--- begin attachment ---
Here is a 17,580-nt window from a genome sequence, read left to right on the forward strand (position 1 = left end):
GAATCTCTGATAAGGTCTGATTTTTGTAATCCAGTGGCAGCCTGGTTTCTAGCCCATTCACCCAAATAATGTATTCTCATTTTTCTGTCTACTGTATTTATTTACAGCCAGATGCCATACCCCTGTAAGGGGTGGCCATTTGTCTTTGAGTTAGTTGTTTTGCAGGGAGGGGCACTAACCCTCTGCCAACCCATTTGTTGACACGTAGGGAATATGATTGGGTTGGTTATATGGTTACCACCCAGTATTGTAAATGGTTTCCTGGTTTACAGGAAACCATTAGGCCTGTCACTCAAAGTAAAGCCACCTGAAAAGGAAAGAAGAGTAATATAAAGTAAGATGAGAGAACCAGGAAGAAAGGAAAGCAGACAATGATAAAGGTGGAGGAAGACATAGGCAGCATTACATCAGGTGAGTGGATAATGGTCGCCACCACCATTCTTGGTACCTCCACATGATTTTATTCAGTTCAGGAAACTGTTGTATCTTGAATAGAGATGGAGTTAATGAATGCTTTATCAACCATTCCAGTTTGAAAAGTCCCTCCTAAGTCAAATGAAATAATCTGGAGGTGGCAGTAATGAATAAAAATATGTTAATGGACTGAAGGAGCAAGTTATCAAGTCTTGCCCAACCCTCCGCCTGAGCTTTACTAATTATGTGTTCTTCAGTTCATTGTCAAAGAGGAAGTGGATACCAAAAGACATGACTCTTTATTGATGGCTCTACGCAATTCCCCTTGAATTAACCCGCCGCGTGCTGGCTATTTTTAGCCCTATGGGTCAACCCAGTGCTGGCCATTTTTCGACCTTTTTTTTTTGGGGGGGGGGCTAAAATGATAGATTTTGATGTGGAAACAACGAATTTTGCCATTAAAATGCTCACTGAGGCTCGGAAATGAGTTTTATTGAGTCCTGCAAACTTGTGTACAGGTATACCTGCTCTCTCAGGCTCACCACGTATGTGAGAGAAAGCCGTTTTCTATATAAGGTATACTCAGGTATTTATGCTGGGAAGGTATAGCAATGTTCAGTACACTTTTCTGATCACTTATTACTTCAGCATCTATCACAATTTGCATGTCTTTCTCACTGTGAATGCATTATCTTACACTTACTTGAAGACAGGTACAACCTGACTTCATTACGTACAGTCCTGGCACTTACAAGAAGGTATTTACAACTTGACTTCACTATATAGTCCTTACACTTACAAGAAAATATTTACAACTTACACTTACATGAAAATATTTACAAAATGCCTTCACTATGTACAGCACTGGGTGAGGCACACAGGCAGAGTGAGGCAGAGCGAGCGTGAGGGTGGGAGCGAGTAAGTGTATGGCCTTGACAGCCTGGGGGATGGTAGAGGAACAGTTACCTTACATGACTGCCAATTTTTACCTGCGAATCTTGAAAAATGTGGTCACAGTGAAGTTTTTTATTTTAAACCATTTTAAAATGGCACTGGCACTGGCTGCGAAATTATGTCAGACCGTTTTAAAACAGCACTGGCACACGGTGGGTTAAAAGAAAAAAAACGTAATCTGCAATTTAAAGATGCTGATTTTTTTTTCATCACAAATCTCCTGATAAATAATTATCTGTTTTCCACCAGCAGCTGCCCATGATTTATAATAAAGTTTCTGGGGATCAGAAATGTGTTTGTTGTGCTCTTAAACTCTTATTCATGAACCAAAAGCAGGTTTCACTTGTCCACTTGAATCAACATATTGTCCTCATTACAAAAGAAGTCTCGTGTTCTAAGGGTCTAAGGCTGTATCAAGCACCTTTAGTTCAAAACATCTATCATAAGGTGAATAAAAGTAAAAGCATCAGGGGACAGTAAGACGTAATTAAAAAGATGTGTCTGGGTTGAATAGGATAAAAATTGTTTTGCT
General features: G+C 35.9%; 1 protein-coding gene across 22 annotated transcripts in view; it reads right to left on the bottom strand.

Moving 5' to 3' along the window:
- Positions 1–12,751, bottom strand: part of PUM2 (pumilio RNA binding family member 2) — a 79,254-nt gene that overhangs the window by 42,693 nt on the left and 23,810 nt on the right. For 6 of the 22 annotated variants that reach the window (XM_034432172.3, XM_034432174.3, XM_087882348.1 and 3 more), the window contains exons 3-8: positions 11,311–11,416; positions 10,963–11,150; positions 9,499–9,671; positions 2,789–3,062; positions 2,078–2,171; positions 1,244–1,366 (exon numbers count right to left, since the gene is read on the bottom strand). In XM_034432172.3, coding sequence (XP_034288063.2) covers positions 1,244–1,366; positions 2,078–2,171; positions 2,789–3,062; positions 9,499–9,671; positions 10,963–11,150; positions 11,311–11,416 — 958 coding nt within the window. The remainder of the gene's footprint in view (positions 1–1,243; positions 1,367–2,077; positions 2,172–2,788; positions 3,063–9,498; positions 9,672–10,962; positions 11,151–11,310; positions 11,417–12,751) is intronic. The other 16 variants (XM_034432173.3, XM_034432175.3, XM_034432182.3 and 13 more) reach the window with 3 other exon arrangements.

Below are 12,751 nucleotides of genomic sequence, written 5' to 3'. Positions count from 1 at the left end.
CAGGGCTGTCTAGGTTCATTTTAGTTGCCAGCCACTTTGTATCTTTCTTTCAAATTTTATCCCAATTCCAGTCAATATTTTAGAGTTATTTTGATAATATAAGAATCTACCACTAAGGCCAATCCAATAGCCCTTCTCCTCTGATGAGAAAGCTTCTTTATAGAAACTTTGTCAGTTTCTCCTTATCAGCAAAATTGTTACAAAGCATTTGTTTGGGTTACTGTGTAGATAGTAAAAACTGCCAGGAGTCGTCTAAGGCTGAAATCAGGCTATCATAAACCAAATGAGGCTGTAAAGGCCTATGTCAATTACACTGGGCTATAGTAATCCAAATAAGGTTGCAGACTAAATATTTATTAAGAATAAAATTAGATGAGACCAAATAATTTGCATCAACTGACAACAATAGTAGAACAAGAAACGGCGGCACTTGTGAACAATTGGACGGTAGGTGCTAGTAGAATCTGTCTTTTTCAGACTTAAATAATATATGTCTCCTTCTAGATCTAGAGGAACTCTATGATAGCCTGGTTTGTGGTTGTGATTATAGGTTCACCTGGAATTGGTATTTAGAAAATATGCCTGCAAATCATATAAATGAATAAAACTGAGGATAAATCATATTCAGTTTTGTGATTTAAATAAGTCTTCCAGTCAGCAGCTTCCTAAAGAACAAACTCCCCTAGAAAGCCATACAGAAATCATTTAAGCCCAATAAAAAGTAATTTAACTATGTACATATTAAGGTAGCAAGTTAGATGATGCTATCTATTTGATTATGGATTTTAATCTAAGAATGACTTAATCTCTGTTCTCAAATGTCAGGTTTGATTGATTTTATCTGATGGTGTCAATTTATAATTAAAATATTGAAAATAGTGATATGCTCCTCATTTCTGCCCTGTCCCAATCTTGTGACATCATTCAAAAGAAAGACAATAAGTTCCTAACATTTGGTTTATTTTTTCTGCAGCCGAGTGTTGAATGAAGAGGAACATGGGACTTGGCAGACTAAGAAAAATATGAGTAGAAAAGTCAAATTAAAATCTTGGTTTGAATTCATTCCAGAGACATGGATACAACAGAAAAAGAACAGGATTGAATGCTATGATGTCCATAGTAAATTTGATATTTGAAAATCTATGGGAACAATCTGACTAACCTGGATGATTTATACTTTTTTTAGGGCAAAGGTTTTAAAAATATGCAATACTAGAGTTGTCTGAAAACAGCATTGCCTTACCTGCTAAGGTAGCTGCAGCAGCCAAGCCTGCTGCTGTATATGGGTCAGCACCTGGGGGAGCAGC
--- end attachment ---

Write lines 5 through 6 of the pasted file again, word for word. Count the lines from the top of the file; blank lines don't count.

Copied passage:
- Positions 1–12,751, bottom strand: part of PUM2 (pumilio RNA binding family member 2) — a 79,254-nt gene that overhangs the window by 42,693 nt on the left and 23,810 nt on the right. For 6 of the 22 annotated variants that reach the window (XM_034432172.3, XM_034432174.3, XM_087882348.1 and 3 more), the window contains exons 3-8: positions 11,311–11,416; positions 10,963–11,150; positions 9,499–9,671; positions 2,789–3,062; positions 2,078–2,171; positions 1,244–1,366 (exon numbers count right to left, since the gene is read on the bottom strand). In XM_034432172.3, coding sequence (XP_034288063.2) covers positions 1,244–1,366; positions 2,078–2,171; positions 2,789–3,062; positions 9,499–9,671; positions 10,963–11,150; positions 11,311–11,416 — 958 coding nt within the window. The remainder of the gene's footprint in view (positions 1–1,243; positions 1,367–2,077; positions 2,172–2,788; positions 3,063–9,498; positions 9,672–10,962; positions 11,151–11,310; positions 11,417–12,751) is intronic. The other 16 variants (XM_034432173.3, XM_034432175.3, XM_034432182.3 and 13 more) reach the window with 3 other exon arrangements.

Below are 12,751 nucleotides of genomic sequence, written 5' to 3'. Positions count from 1 at the left end.